Birth & Death: Unknown
Alice Porter Murray was one of the founding sophomores invited to join Alpha Kappa Alpha Sorority in 1909. She quickly became an integral part of the literary and social activities sponsored by the group that benefitted the members and the public. Murray, who lived in the affluent and culturally vibrant U Street District of Washington, D.C., is said to have excelled at playing hostess at social gatherings. She was also a gifted writer, noted for her poetry, prose and cultural commentary.
Upon her graduation in 1910 with a degree in liberal arts and pedagogy, Murray lost contact with Alpha Kappa Alpha. Based on the numerous kindergarten methods classes she is said to have added to her curriculum, it is speculated that she pursued a teaching career after leaving Howard.
Birth: Unknown – Death: 1948
A sophomore when the sorority was founded in 1908, Carrie E. Snowden was one of those who took on the mantle of leadership as six of the original nine founders graduated that May. During the fall semester of 1909, she became the new sorority’s corresponding secretary.
Described as introverted and reserved, Snowden shunned the spotlight in favor of background roles in the group. After graduating in 1910 and teaching in DC and Baltimore schools, she returned to Howard to work as a switchboard operator. She became a charter member of Xi Omega Chapter in Washington, D.C. in 1923.
Harriet Josephine Terry
Birth: 1885 – Death: 1967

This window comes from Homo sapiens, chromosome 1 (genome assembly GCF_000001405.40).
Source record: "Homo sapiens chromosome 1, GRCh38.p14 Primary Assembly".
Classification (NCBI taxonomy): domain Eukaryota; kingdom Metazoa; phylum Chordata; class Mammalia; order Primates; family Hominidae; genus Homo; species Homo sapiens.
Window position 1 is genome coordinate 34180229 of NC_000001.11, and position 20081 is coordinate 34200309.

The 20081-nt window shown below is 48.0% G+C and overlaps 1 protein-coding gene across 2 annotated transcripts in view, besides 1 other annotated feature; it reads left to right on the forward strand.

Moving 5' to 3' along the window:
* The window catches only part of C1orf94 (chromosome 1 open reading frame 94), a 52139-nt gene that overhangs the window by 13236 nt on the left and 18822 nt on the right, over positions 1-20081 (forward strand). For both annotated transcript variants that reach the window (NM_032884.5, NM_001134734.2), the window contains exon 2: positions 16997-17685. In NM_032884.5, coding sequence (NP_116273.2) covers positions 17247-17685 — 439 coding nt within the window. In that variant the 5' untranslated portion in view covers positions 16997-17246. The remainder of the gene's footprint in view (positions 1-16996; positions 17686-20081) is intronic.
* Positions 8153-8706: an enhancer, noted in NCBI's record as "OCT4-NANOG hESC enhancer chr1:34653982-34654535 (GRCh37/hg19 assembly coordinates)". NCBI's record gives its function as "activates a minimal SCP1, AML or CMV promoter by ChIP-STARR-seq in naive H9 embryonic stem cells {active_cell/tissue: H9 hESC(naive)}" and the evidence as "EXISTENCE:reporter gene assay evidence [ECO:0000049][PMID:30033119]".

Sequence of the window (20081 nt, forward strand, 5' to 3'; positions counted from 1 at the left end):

Remembered fondly for her captivating smile, Harriet Josephine Terry brought congeniality, intellect and organizational skills with her membership in Alpha Kappa Alpha. She was the first of the sophomores to assume the role of president in the sorority, succeeding Lavinia Norman in the fall of 1909 after Norman, Hedgeman and Brown, the last of the original nine founders to graduate, had completed their studies in the spring.
Terry was a skilled songwriter who composed a hymn for the sorority’s first induction ceremony in 1909 that was adopted as Alpha Kappa Alpha’s national initiation hymn (not to be confused with the sorority’s National Hymn, which was penned by member J. Marjory Jackson and approved as the official sorority hymn in 1941). After graduating in 1910, she was hired to chair the English and History department at Gloucester High School in Capahosic, VA Terry worked for a time for the Bureau of Engraving and Printing during World War I, but returned to teaching at Alabama A&M University in Huntsville in 1922, where she taught until she retired in 1959. In 1949, she became a charter member of Epsilon Gamma Omega Chapter in Huntsville and also assumed the roles as its president
After attending a sorority meeting in 1912 where she heard proposals from then-current members to change the group’s name, colors, symbols and motto, Nellie May Quander (inducted in 1910; president of Alpha chapter from 1911-1912) realized that the need for an intervention to preserve the original premise of the sorority that she and its founders held dear was urgent. Quander quickly formed a committee comprised of a trio including herself and members Norma E. Boyd and Minnie Beatrice Smith—and later expanded to include sorority officers Julia Evangeline Brooks, Ethel Jones (Mowbray) and Nellie Pratt (Russell)—whose mission was to seek and acquire incorporation.
These women committed to Alpha Kappa Alpha fanned out to solicit the support of other like-minded undergraduate and graduate members who held true to the vows they had taken upon their initiation. The effort culminated in the successful protection and subsequent perpetuity of Alpha Kappa Alpha Sorority through its incorporation on January 29, 1913, with Quander, Boyd and Smith as signers of the petition. It was the first black Greek-letter organization to attempt and complete such a measure. The incorporation of the sorority positioned it to broaden its service concept offerings while ensuring the preservation of its founding principles and brands.